Dimensional control in shipbuilding with 3D measurement technology
November 25, 2015 5:31 pm
In shipbuilding, what used to be a straightforward process of nailing planks to a wooden frame has evolved to become a sophisticated process that involves precise engineering and assembly of hundreds of different parts in a specific configuration
The foundation of successful shipbuilding lies in accurate arrangement of parts, and all components used must be verified against design specifications to ensure a proper fit. A typical ship is made up of many structural elements and consists of more than a hundred different components. The seamless installation and assembly of all components is critical. In order to achieve this, it is necessary for the shipbuilders to keep the measurements, shapes, and positions of each component to exact specification in accordance with the ship’s design. Any deviation in dimensions can cause problems during the assembly process, impacting the overall quality and performance of the ship, and compromising on its sea worthiness. In cases of minor misalignment, reworks and repairs are usually possible, although this will require manufacturers to invest additional resources into correcting the problem. This, in turn, leads to increased labour cost, time, production downtime, and even loss of business.
Apart from the potential loss of productivity due to problems with misaligned components, deviations in measurements during shipbuilding can lead to more serious consequences. A major component of a ship’s structure is in its hull, which is the main contributing factor in maintaining buoyancy. If the misalignment is not detected in time, before a ship is allowed to set sail, issues with stability, hull stress, and other possible damages may occur. In serious instances, flooding may occur during the voyage, which could lead to disrupted journeys, damaged goods (in the case of cargo ships), or a maritime disaster with casualties.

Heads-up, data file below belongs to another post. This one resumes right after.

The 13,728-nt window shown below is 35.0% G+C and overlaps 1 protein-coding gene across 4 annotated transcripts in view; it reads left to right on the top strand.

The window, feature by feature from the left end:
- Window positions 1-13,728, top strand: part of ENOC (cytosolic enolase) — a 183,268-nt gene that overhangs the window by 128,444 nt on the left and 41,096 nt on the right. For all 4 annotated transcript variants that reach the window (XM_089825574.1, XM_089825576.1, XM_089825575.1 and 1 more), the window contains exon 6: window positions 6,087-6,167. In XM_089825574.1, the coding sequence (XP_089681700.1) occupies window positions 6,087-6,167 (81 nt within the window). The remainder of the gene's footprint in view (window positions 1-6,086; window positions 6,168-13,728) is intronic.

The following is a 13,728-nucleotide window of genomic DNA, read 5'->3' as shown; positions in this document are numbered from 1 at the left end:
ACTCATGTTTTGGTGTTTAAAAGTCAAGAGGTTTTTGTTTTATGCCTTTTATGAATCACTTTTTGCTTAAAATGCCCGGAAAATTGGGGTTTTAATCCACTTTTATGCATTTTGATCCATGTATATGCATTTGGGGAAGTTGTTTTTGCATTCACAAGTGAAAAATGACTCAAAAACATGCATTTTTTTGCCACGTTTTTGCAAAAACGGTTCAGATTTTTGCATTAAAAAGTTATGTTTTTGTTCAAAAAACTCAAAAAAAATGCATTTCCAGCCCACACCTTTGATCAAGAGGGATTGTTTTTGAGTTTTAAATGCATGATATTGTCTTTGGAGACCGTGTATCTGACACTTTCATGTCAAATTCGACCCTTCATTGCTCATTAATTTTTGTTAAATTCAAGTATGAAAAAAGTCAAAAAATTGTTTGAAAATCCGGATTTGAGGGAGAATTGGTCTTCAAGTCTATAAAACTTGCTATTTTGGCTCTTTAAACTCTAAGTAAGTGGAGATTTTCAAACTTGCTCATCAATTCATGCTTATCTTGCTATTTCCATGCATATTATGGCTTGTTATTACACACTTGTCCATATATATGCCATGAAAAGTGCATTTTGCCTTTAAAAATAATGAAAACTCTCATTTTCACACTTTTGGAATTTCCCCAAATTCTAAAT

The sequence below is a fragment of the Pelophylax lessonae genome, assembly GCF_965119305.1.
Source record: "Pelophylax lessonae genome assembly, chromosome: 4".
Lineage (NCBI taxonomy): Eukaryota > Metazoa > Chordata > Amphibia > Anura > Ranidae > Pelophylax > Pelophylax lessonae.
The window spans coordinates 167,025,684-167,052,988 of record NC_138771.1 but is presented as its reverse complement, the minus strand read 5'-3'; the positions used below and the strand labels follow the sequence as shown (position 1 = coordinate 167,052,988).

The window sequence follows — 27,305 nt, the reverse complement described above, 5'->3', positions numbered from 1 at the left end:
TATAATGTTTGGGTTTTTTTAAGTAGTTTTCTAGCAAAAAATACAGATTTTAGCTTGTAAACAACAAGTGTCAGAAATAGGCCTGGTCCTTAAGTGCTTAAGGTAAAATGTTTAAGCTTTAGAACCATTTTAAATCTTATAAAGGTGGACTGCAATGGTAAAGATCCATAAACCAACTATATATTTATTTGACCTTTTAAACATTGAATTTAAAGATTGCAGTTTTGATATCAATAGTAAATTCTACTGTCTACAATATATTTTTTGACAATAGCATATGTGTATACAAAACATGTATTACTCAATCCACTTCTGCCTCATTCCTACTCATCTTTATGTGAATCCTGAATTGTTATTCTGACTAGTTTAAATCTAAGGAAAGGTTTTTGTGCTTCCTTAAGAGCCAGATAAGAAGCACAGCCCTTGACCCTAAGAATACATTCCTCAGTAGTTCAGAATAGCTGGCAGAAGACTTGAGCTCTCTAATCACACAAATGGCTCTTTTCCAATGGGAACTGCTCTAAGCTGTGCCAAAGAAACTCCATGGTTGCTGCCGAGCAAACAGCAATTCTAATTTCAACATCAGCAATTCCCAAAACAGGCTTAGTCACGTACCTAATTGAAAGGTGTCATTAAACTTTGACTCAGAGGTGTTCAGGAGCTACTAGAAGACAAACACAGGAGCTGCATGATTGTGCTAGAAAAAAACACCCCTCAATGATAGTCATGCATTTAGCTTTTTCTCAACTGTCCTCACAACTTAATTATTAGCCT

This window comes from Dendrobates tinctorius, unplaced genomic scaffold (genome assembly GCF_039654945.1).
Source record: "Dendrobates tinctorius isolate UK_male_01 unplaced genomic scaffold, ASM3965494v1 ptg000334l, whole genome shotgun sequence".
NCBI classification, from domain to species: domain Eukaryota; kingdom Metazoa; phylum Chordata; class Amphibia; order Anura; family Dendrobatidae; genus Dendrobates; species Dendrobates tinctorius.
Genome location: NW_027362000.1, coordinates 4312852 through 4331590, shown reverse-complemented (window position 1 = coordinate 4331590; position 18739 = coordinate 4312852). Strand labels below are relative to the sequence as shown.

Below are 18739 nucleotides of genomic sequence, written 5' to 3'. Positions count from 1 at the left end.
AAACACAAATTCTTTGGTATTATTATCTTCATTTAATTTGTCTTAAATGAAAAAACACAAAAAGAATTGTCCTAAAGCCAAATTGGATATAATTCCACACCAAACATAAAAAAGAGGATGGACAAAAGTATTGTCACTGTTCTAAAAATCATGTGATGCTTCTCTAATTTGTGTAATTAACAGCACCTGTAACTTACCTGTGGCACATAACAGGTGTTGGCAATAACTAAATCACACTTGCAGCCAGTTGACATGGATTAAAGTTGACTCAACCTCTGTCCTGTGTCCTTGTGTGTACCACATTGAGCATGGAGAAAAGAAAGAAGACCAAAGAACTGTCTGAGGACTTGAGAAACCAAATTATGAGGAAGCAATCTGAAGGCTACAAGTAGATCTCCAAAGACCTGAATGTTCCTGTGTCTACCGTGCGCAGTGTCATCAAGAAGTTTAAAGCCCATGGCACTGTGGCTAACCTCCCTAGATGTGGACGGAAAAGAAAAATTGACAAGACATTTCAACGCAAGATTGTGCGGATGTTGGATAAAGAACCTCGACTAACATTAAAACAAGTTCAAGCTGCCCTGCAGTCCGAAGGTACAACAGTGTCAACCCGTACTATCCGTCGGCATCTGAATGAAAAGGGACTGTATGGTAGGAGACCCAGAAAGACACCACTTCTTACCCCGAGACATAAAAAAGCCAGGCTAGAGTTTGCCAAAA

For the above reasons, it is evident that dimensional control is an important aspect of modern shipbuilding.
Modern metrology solutionsA common challenge shipbuilders face in the course of their work lies in having to take measurements of the ship components. The sizes of these components are usually large and that makes it hard to measure them properly with traditional instruments and hand tools (e.g. gauges, micrometers, and calipers).With these tools, there are concerns with the consistency and reliability of the measurements, as the readings are obtained manually and are largely dependent on the technician’s experience and skill. The subsequent report generation also requires a tremendous amount of time and effort to prepare, given that measurements still need to be analysed and processed manually before the reports can be drafted.